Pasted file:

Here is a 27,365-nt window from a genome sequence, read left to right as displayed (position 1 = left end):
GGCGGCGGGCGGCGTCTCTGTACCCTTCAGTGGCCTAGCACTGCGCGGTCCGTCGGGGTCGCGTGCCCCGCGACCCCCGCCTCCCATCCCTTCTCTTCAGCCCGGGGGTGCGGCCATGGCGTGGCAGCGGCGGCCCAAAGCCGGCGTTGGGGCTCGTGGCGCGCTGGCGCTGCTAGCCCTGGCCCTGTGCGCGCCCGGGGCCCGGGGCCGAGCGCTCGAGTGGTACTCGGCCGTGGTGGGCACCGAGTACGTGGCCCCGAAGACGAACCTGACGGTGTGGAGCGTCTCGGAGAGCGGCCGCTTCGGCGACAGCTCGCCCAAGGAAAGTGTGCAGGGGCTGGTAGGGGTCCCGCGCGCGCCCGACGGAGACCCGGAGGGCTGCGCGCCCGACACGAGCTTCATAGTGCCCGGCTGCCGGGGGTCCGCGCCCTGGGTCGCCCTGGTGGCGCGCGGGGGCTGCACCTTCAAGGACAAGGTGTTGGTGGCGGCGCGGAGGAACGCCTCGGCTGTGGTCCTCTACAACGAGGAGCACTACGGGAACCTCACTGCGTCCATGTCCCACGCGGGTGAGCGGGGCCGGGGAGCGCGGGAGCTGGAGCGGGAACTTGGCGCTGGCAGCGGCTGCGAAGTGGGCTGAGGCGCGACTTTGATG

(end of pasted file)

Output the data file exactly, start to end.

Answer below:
Here is a 27,365-nt window from a genome sequence, read left to right as displayed (position 1 = left end):
GGCGGCGGGCGGCGTCTCTGTACCCTTCAGTGGCCTAGCACTGCGCGGTCCGTCGGGGTCGCGTGCCCCGCGACCCCCGCCTCCCATCCCTTCTCTTCAGCCCGGGGGTGCGGCCATGGCGTGGCAGCGGCGGCCCAAAGCCGGCGTTGGGGCTCGTGGCGCGCTGGCGCTGCTAGCCCTGGCCCTGTGCGCGCCCGGGGCCCGGGGCCGAGCGCTCGAGTGGTACTCGGCCGTGGTGGGCACCGAGTACGTGGCCCCGAAGACGAACCTGACGGTGTGGAGCGTCTCGGAGAGCGGCCGCTTCGGCGACAGCTCGCCCAAGGAAAGTGTGCAGGGGCTGGTAGGGGTCCCGCGCGCGCCCGACGGAGACCCGGAGGGCTGCGCGCCCGACACGAGCTTCATAGTGCCCGGCTGCCGGGGGTCCGCGCCCTGGGTCGCCCTGGTGGCGCGCGGGGGCTGCACCTTCAAGGACAAGGTGTTGGTGGCGGCGCGGAGGAACGCCTCGGCTGTGGTCCTCTACAACGAGGAGCACTACGGGAACCTCACTGCGTCCATGTCCCACGCGGGTGAGCGGGGCCGGGGAGCGCGGGAGCTGGAGCGGGAACTTGGCGCTGGCAGCGGCTGCGAAGTGGGCTGAGGCGCGACTTTGATG